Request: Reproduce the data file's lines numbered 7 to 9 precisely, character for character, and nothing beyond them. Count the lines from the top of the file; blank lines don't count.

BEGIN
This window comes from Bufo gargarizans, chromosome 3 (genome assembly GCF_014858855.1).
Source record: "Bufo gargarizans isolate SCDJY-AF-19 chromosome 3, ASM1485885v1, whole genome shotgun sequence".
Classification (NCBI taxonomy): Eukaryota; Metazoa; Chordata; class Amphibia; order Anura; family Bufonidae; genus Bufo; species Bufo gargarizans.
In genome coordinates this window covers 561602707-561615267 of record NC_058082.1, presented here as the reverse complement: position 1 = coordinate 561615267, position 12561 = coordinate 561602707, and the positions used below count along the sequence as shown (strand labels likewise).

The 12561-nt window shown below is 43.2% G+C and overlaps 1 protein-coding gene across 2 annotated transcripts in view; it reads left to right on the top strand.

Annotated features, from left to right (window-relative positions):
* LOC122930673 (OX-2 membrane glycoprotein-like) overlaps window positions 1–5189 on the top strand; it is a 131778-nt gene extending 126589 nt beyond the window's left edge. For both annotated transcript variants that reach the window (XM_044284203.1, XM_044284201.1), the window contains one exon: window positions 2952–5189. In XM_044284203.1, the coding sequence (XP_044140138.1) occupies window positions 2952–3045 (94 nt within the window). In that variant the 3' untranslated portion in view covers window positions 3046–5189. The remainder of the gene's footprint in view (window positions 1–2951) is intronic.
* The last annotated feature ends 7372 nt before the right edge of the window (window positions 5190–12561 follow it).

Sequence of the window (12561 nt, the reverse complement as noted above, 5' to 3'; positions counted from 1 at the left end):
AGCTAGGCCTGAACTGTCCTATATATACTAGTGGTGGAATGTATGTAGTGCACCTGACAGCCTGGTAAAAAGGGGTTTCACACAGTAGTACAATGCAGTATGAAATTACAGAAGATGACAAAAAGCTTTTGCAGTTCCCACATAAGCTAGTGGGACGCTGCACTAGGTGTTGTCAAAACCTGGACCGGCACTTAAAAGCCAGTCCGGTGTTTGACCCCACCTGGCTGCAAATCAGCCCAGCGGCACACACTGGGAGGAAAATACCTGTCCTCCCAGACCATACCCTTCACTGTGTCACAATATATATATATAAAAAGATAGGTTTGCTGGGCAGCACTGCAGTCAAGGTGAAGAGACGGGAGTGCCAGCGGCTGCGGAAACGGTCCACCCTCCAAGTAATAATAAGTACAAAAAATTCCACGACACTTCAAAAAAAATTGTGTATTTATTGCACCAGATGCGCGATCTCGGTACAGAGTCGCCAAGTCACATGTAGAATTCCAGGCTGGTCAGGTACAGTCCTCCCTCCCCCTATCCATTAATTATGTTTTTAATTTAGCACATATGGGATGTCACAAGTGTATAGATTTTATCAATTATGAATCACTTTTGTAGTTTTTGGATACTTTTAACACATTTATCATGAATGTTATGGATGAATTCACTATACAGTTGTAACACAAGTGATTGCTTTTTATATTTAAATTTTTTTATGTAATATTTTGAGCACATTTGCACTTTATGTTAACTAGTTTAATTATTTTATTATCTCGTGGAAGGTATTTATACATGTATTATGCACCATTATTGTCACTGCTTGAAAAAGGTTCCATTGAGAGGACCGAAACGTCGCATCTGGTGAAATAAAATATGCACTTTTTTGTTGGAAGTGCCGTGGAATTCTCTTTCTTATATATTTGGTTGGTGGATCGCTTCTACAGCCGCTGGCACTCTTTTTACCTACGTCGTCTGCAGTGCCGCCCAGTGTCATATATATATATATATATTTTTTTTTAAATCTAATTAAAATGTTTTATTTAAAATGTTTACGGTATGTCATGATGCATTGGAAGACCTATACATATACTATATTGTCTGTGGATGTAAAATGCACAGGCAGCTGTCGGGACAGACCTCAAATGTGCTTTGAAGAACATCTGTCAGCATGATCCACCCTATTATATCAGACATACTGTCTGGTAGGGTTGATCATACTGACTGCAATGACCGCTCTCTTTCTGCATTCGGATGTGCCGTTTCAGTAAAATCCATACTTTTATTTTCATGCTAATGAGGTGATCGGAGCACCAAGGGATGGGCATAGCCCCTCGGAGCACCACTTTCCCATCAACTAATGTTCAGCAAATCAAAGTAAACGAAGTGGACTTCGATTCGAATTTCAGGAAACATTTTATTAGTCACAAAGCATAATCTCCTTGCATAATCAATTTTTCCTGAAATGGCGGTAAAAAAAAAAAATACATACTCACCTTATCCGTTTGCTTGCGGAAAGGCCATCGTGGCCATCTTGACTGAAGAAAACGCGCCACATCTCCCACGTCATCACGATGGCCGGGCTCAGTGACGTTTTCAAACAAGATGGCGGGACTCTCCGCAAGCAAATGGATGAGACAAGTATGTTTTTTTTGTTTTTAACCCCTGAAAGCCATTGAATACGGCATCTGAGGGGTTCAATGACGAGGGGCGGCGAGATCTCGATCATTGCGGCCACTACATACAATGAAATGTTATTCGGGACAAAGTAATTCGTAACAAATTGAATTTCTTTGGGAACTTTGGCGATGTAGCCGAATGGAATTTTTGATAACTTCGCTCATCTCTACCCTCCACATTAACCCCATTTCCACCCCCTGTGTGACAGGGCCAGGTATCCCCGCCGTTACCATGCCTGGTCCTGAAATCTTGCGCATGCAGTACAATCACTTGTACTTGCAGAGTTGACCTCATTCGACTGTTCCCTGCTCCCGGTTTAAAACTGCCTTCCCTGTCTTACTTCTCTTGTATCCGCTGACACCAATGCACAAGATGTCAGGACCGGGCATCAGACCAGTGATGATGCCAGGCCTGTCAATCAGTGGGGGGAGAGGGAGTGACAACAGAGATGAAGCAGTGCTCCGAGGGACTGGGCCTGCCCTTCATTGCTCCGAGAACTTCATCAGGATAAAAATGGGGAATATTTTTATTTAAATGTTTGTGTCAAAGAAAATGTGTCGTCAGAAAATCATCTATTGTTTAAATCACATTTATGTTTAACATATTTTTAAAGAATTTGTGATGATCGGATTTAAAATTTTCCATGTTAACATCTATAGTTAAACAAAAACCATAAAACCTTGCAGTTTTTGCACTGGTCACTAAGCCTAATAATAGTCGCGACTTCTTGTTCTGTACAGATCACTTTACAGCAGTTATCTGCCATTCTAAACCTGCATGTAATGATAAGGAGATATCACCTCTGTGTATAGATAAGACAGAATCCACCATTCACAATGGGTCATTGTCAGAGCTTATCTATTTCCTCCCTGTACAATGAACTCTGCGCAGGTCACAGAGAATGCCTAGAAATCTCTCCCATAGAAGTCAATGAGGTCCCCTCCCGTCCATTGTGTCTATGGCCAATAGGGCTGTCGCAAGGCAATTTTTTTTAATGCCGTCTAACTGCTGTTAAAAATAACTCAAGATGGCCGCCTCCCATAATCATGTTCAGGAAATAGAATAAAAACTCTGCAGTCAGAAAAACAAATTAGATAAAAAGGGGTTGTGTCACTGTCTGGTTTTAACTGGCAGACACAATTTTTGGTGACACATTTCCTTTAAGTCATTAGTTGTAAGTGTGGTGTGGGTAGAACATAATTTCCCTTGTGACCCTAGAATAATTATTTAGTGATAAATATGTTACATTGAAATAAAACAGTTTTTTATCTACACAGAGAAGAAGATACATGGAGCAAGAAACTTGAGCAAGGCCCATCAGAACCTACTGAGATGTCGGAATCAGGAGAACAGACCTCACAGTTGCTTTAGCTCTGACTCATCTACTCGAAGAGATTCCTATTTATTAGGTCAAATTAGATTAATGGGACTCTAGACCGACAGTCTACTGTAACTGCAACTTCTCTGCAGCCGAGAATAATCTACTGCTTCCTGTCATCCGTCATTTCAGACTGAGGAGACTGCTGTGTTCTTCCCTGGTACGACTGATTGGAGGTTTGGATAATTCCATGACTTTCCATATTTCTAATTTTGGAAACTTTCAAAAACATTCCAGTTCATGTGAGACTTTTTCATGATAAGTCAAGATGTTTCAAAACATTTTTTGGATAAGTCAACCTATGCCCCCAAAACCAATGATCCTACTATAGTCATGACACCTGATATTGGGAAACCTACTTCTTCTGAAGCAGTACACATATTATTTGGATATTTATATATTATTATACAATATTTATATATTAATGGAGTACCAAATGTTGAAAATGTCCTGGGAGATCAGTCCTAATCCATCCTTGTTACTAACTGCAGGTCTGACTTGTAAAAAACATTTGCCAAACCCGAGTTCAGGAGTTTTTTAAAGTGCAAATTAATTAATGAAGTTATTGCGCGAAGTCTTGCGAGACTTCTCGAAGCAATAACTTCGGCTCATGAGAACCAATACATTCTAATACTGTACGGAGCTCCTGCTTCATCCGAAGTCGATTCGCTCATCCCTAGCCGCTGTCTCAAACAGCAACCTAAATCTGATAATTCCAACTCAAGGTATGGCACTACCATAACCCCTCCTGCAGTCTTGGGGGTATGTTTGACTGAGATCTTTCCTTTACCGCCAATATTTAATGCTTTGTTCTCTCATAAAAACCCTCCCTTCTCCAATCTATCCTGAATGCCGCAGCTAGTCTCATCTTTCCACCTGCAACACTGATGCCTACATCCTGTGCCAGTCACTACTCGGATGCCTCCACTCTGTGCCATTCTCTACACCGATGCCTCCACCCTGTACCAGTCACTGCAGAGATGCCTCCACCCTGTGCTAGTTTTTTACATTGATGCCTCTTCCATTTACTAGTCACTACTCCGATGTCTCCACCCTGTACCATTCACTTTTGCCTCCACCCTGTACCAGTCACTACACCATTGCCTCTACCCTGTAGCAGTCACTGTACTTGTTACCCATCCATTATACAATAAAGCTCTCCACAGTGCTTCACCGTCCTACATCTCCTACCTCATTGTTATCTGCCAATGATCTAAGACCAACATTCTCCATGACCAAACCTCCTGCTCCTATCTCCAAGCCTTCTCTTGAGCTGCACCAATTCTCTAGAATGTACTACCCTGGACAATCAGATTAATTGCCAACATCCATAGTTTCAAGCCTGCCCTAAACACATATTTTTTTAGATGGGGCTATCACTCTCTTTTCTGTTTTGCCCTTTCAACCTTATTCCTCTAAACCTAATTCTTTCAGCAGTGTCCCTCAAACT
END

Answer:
* LOC122930673 (OX-2 membrane glycoprotein-like) overlaps window positions 1–5189 on the top strand; it is a 131778-nt gene extending 126589 nt beyond the window's left edge. For both annotated transcript variants that reach the window (XM_044284203.1, XM_044284201.1), the window contains one exon: window positions 2952–5189. In XM_044284203.1, the coding sequence (XP_044140138.1) occupies window positions 2952–3045 (94 nt within the window). In that variant the 3' untranslated portion in view covers window positions 3046–5189. The remainder of the gene's footprint in view (window positions 1–2951) is intronic.
* The last annotated feature ends 7372 nt before the right edge of the window (window positions 5190–12561 follow it).

Sequence of the window (12561 nt, the reverse complement as noted above, 5' to 3'; positions counted from 1 at the left end):